Ingrid Peterson

Seventh Grade at the Brooklin School

Brooklin, Maine

Ms. Rebecca Turner and Ms. Halina Nawrot

 

 

Sanctuary

 

My backyard is my sanctuary. Two voluminous cedar trees take up the western portion of the yard, providing a shelter for the swing set and slide. I love the place during allseasons. During the winter, my backyard looks like my kitchen after having an unfortunate flour spilling incident, and the snow crunches under my feet. In the spring, the season for fun begins, and my brother and I sword-fight with foam and PVC swords. The backyard transforms into a natural aviary, with chickadees, robins, and the like; the world has awoken. It wakes me from the sensory slumber of winter:

the blossoms, the earthy smell of the damp lawn, the choir of peepers at night, all make the promise of summer. In summer, the place transforms into a thicket of vines where the chickens used to live, and a temperate ~ungIe of pine trees that cover the overgrown blueberry field. The lawn is freckled with dandelions and Indian paintbrush in a sea of overgrown grass; creating a lush bed for my cat Loki and me. In the fall, the dandelions are turning to balls of white fluff, and I can’t help but make a wish. I wish for q!good school year, and for something to be thankful for when Thanksgiving comes.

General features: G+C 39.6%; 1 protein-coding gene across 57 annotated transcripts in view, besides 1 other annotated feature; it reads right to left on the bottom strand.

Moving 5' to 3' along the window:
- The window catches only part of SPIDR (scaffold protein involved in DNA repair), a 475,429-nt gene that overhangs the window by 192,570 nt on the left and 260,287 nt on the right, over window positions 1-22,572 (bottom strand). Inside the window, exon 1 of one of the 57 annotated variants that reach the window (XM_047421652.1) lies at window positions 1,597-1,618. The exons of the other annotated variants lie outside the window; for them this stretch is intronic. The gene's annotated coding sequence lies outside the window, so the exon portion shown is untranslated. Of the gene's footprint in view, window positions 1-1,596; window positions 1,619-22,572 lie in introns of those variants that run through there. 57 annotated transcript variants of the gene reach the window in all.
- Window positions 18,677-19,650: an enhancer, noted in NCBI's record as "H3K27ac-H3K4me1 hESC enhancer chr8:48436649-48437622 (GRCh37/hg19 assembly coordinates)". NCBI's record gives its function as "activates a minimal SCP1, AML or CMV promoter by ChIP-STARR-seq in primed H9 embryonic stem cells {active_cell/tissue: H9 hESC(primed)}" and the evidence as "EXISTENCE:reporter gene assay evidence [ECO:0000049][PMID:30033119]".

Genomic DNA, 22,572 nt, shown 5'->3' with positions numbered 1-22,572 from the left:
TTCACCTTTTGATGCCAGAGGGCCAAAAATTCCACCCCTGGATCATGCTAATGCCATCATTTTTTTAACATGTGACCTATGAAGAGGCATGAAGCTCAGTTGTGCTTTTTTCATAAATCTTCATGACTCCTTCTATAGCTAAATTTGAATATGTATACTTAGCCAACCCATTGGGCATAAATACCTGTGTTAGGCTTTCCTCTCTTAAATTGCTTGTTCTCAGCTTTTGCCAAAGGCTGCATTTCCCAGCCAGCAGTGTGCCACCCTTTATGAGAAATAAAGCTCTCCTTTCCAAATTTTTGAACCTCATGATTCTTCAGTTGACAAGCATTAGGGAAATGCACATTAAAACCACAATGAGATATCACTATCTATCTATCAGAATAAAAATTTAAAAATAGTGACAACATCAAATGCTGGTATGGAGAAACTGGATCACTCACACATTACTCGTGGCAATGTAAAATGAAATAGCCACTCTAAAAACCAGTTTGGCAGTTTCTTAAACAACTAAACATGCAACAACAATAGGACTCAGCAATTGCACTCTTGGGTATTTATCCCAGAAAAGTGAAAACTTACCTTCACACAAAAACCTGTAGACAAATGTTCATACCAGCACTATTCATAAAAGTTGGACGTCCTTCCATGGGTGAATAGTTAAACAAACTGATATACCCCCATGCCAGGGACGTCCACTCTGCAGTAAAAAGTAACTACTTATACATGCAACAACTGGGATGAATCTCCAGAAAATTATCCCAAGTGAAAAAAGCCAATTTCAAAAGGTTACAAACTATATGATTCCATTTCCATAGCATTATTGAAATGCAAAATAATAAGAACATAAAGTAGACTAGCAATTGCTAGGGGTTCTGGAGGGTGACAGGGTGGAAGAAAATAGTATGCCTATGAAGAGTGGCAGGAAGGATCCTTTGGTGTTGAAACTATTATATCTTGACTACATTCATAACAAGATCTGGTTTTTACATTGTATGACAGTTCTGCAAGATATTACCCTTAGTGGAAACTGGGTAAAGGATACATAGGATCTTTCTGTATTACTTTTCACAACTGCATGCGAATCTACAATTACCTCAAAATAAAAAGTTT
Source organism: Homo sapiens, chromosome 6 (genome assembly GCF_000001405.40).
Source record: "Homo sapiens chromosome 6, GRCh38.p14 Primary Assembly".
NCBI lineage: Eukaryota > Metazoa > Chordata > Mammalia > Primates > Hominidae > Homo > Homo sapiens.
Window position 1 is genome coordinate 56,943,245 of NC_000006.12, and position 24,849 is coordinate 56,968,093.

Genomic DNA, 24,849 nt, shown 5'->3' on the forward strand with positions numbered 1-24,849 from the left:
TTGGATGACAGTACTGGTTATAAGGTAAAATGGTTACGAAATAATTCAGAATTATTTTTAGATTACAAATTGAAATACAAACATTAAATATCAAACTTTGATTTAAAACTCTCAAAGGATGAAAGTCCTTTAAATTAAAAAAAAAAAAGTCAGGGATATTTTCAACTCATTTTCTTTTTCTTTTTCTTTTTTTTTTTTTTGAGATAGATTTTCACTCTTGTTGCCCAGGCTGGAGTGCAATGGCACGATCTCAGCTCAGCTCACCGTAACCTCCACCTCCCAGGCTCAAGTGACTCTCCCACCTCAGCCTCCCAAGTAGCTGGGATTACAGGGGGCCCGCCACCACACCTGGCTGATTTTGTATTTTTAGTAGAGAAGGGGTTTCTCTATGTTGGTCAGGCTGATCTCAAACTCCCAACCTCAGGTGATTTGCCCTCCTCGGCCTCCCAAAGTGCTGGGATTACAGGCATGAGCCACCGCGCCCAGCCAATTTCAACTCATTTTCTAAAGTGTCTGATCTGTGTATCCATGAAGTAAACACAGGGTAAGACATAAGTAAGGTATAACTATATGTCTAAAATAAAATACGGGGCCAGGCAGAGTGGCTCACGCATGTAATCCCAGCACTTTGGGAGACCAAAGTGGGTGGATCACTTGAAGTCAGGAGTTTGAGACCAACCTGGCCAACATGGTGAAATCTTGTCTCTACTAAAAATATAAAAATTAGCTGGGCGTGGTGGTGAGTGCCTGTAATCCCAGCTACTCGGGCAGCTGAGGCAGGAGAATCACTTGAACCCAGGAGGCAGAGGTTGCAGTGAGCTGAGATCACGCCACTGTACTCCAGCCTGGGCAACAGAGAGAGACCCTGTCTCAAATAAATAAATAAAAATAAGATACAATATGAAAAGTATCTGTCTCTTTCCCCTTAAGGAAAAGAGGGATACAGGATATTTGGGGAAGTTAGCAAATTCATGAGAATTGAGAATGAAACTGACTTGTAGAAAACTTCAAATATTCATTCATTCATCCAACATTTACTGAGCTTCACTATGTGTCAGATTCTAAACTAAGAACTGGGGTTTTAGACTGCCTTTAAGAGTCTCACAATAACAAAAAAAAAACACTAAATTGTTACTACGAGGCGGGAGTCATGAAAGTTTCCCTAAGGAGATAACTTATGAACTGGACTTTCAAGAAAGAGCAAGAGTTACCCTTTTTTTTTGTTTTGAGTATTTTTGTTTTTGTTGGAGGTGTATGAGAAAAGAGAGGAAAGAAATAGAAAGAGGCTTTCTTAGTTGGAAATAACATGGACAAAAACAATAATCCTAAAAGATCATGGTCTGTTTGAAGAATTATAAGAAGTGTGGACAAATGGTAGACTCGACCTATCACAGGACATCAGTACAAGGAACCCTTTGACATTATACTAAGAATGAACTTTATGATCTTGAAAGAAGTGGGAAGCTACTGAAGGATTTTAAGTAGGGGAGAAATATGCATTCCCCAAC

Near the tall trees, I am safe. I can go there and nothing can happen to me. In that quiet tranquility, all my worries just seem to float away. The birds fly through the branches without a care in the world, and when I go to there, I can share in that calm. There is always a cool breeze rustling through the canopy of the trees, whispering with memories of years past. The broken swing under the cedar tree, the eroded hammock hanging between thetwo maples/are all part of the place. Even though they are destroyed and utterly unusable, to get rid of them would be to desecrate the place. It makes my inadequacies seem perfect, because I realize there is no such thing as flawed.

Sometimes, I wonder if it’s really worth it. My effort, my painstaking days spent striving for my goals, only to fall and get crushed. But when I go there I think, “If a tree can become so tall, and survive for so long, why can’t I?”. My backyard is my room of padded walls. Igo through timesjwhen I don’t know which way is up, when I am overcome with pessimism. I can go from dispirited to ebullient, from enraged to contented, in a mailer of minutes, and they don’t care. The trees are there, holding my hand, inspiring me to be better.

Earlier, I said that I wished for something to be thankful for, but I don’t have to wish. That place will always be there for me, reminding me of all that I have and all that I can be; and for that I will always be thankful.

Ingrid Peterson